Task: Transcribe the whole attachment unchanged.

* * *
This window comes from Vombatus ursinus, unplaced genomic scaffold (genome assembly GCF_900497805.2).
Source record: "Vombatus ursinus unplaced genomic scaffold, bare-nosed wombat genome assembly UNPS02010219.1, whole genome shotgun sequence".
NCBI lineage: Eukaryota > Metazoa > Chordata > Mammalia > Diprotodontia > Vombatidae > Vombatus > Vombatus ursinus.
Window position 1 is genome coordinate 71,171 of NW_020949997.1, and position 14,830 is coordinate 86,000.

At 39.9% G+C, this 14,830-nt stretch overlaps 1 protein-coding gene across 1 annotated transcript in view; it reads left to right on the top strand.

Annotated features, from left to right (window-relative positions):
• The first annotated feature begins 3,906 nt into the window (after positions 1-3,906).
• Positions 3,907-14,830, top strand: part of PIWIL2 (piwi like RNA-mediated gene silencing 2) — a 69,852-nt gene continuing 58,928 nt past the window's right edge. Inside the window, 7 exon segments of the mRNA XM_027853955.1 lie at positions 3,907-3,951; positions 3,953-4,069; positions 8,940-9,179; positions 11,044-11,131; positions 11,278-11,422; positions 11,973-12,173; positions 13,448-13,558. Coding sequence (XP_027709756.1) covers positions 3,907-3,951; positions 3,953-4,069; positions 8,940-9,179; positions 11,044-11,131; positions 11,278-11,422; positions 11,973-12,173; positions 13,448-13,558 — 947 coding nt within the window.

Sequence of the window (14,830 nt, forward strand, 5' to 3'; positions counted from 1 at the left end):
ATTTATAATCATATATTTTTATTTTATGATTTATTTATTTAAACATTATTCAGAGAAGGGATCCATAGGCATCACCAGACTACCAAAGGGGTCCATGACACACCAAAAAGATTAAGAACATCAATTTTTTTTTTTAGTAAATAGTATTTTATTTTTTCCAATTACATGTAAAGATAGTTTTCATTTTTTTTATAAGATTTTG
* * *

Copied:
This window comes from Vombatus ursinus, unplaced genomic scaffold (genome assembly GCF_900497805.2).
Source record: "Vombatus ursinus unplaced genomic scaffold, bare-nosed wombat genome assembly UNPS02010219.1, whole genome shotgun sequence".
NCBI lineage: Eukaryota > Metazoa > Chordata > Mammalia > Diprotodontia > Vombatidae > Vombatus > Vombatus ursinus.
Window position 1 is genome coordinate 71,171 of NW_020949997.1, and position 14,830 is coordinate 86,000.

At 39.9% G+C, this 14,830-nt stretch overlaps 1 protein-coding gene across 1 annotated transcript in view; it reads left to right on the top strand.

Annotated features, from left to right (window-relative positions):
• The first annotated feature begins 3,906 nt into the window (after positions 1-3,906).
• Positions 3,907-14,830, top strand: part of PIWIL2 (piwi like RNA-mediated gene silencing 2) — a 69,852-nt gene continuing 58,928 nt past the window's right edge. Inside the window, 7 exon segments of the mRNA XM_027853955.1 lie at positions 3,907-3,951; positions 3,953-4,069; positions 8,940-9,179; positions 11,044-11,131; positions 11,278-11,422; positions 11,973-12,173; positions 13,448-13,558. Coding sequence (XP_027709756.1) covers positions 3,907-3,951; positions 3,953-4,069; positions 8,940-9,179; positions 11,044-11,131; positions 11,278-11,422; positions 11,973-12,173; positions 13,448-13,558 — 947 coding nt within the window.

Sequence of the window (14,830 nt, forward strand, 5' to 3'; positions counted from 1 at the left end):
ATTTATAATCATATATTTTTATTTTATGATTTATTTATTTAAACATTATTCAGAGAAGGGATCCATAGGCATCACCAGACTACCAAAGGGGTCCATGACACACCAAAAAGATTAAGAACATCAATTTTTTTTTTTAGTAAATAGTATTTTATTTTTTCCAATTACATGTAAAGATAGTTTTCATTTTTTTTATAAGATTTTG